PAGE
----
Stories Are Soul Food: Don't Let Your Children Hunger

My children have heard a lot of stories. Some have been made up on the fly (The Wilson Kid Adventures), some have involved hobbits, some apostles, some dwarves, and some have involved men caught up in horrible wars (their great grandfathers). My kids have heard stories about B-17 squadrons, and destroyers hitting mines, and their great grandmother’s dear friend, Corrie Ten Boom. They have heard stories about boys and about girls, about men and about women who faced the darkness armed with Light. They have heard true stories from history, and they have heard true stories that we call fiction. And I have been blessed to watch their young eyes sparkle with joy, and their young souls swell and grow with story food. Stories are more than amusement.

Do not fear those who can destroy the body — lions, armies, giants, kings, Balrogs, Caesars, large rats, or neighborhood bullies.

A Mistrust of Magic?

Bible-believing Christians frequently have a deep mistrust of fiction. In particular, they have a deep mistrust of, ahem, magic. This is impossible for me to understand, partly because I was weaned on C. S. Lewis and Tolkien, but more profoundly because I was marinated in Scripture at a very young age (by my parents). And Scripture is full of . . . stories. More than that, Scripture is full of the miraculous and the amazing. “Throw water on the altar,” Elijah says. “Fire will still fall from Heaven.” A famous shepherd boy takes down an infamous six-fingered giant. Don’t let the long-haired man near a jawbone. Collect the animals and build a boat. Whatever you do, don’t listen to that serpent.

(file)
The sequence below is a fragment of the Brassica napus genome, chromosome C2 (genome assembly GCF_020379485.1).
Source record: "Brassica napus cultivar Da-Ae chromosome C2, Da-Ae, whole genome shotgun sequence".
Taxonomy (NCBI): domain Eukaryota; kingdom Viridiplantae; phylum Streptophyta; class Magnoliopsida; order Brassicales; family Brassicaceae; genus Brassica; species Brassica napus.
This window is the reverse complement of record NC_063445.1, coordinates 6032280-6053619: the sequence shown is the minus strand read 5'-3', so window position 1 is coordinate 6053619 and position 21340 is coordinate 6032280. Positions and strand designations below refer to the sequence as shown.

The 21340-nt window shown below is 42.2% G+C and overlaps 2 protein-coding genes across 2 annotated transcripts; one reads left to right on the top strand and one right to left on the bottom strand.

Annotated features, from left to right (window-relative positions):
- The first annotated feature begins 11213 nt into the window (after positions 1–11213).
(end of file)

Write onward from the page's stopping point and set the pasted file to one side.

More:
Bible pop-quiz: Did Pharaoh’s magicians really turn staffs into snakes? (Hint: yes.)

Christians serve the Man who walked on water. We serve the Man who could not be kept in the belly of the great fish, the Man who shattered the grave, and all alone, ripped the city gates off a place called Death.

Loathe the Darkness and Love the Light

Christians believe that this world is so much more than a mechanical soulless machine. And yet, we tend to tell our children stories that (we hope) will only speak to their intellects. We want to give them a list of facts to tick off, like we’re trying to communicate a party platform to new recruits, like they’re nothing but brains ready for programming. We feed their souls sawdust and are surprised when they drift away to other cooks (with different tales about reality).

Kids (and adults) don’t just need the truth in their heads — they need it in their bones. They need to know what courage looks like and tastes like and smells like before they ever have to show it themselves. They need to do justly, and love mercy, and walk humbly — heroes and villains can show them why. They need to loathe the darkness and love the Light.

Feed Your Children

Feed your children stories that will keep their eyes wide with wonder when they look out their front windows or wander their yards. Feed them stories of joy and hardship and courage and tragedy and triumph. Give them heroes, real and imagined. Give them a taste for goodness, for truth, for beauty.

Yes, I’m prejudiced. I write fiction (yay, verily, even fantasy). But I’m not trying to provide the mechanical children of a mechanical universe with a much needed (false) daydream. I work to imitate this world; I hunt through the jungles of history and mythology looking for spices; I dig through the stories of the prophets looking for meat. I hope to write the fantasy of here, for the future heroes of here. I do what I can, hoping to feed souls.

N. D. Wilson is a best-selling novelist, screenwriter and essayist. His newest novel, released to critical acclaim, is Ashtown Burials I: The Dragon's Tooth (Random House), the first installment in a children's adventure/fantasy series. He can be found online at ndwilson.com or on Twitter (@ndwilsonmutters).